How long can General Motors hold off on choosing a partner for its European Opel/Vauxhall operations? The New GM, just born out of July’s bankruptcy, took a second round of bids from Canada’s Magna International, Belgium’s RHJ and China’s Beijing Automotive Industry Holding last week. GM rejected BAIC’s offer and has narrowed down the list to Magna and RJH, while further holding off on deciding between the two.
BAIC offered just 660 million euro in its initial bid, equal to about $940 million, for a 51 percent stake. The Chinese company asked the German government for 2.64 billion euro ($3.8 billion) in German government guarantees. Speculation had BAIC’s rival, Shanghai Automotive Industry Holding, waiting in the wings to come in at the last minute after BAIC’s weak bid. SAIC would have been a natural. It’s GM’s 50-50 partner assembling Buicks for the Chinese market.
German Chancellor Angela Merkel prefers Magna, for political reasons; the powerful labor union, IG Metall, likes Magna’s bid because it considers the RHJ bid a “short-term” investment. Here are Magna’s and RHJ’s bids, as reported by Dow Jones:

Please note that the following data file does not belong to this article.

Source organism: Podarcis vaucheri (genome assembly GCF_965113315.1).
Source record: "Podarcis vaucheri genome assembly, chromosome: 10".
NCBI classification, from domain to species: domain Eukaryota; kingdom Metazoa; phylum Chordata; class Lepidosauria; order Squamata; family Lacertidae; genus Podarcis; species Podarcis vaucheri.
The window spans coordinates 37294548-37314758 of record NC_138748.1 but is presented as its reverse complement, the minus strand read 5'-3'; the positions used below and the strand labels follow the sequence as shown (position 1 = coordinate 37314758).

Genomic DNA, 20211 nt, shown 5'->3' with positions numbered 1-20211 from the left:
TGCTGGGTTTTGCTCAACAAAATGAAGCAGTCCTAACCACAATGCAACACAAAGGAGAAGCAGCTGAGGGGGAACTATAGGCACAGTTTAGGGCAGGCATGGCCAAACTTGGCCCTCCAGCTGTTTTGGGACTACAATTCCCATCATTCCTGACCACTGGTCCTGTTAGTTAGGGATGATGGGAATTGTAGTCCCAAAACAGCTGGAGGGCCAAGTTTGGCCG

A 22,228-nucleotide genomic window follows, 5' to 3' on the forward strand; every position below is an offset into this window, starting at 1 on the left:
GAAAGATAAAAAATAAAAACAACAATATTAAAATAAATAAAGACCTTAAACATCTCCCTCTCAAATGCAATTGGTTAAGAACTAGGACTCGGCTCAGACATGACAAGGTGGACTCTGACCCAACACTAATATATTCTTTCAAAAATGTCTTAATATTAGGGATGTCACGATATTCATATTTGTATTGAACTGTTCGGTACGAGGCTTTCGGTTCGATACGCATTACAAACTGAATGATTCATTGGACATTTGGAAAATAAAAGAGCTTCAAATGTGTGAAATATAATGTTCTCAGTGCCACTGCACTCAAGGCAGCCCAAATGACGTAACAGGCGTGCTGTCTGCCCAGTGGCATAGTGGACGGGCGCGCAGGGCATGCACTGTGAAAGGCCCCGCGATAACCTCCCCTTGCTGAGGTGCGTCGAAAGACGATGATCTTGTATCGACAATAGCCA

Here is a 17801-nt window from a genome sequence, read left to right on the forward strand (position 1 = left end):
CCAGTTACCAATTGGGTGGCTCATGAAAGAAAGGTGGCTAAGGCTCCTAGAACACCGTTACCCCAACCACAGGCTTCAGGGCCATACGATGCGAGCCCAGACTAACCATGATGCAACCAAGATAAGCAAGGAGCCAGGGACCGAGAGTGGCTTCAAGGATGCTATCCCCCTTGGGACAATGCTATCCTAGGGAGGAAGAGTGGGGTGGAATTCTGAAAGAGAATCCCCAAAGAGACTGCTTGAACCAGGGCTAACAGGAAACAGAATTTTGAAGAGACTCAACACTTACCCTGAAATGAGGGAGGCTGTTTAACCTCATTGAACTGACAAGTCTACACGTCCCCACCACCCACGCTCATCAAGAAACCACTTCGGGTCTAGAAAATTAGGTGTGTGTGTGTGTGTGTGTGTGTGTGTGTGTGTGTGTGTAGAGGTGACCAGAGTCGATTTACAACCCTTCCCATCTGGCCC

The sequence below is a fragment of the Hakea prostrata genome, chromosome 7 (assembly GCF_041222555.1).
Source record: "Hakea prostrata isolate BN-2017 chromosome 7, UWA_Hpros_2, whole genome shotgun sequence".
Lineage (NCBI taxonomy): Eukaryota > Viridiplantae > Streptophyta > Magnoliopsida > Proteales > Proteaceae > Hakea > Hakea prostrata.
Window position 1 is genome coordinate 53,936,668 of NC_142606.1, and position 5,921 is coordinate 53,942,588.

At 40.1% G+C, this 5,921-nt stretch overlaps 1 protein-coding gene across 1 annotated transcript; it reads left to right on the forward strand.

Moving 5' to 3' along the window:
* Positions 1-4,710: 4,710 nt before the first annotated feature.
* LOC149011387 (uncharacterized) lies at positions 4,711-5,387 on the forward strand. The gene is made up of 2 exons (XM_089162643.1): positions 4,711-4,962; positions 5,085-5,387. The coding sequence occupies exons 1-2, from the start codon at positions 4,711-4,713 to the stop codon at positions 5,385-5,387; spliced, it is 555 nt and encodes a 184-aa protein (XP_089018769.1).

Magna, automaker GAZ and Russian government-controlled Sberbank would invest 500 million euro ($712.2 million) in return for 55 percent of Opel, with 100 million euro up front and the rest in loans, which would gradually become equity. Germany would support Magna with the equivalent of $6.4 billion in loan guarantees.
RHJ wants just 50.1 percent of Opel for the equivalent of $392 million, and seeks the equivalent of $5.4 billion in German government funding.
You can see why GM would favor RHJ’s bid. What’s worse, Magna wants to own Opel patents, and GAZ would obtain ownership of GM’s factories in Russia, where it has seen a lot of growth in recent years. The prospect that a state-owned Russian bank would be Opel’s primary investor can’t be very comforting to GM, either.
GM has been backed into a corner with Opel. It needs to maintain a substantial European presence to prevent becoming as provincial as Chrysler was before and after Daimler’s takeover. Right now, the Magna deal is its easiest way into German aid, which entails far more intervention than anything the Obama administration could devise. Working with a labor union that makes the United Auto Workers look like a pussycat (which it has been, anyway, lately) doesn’t help.
RHJ, on the other hand, looks like just the type of investor GM needs: one that gets into Opel quickly and briefly, keeps the European operation afloat while GM North America tries to get back on its feet and then takes its share of future profits, leaving the automotive operations to GM in a few short years.
Source : blogs.motortrend.com/6562665/editorial/gm-taking-its-sweet-time-with-opel-sale/index.html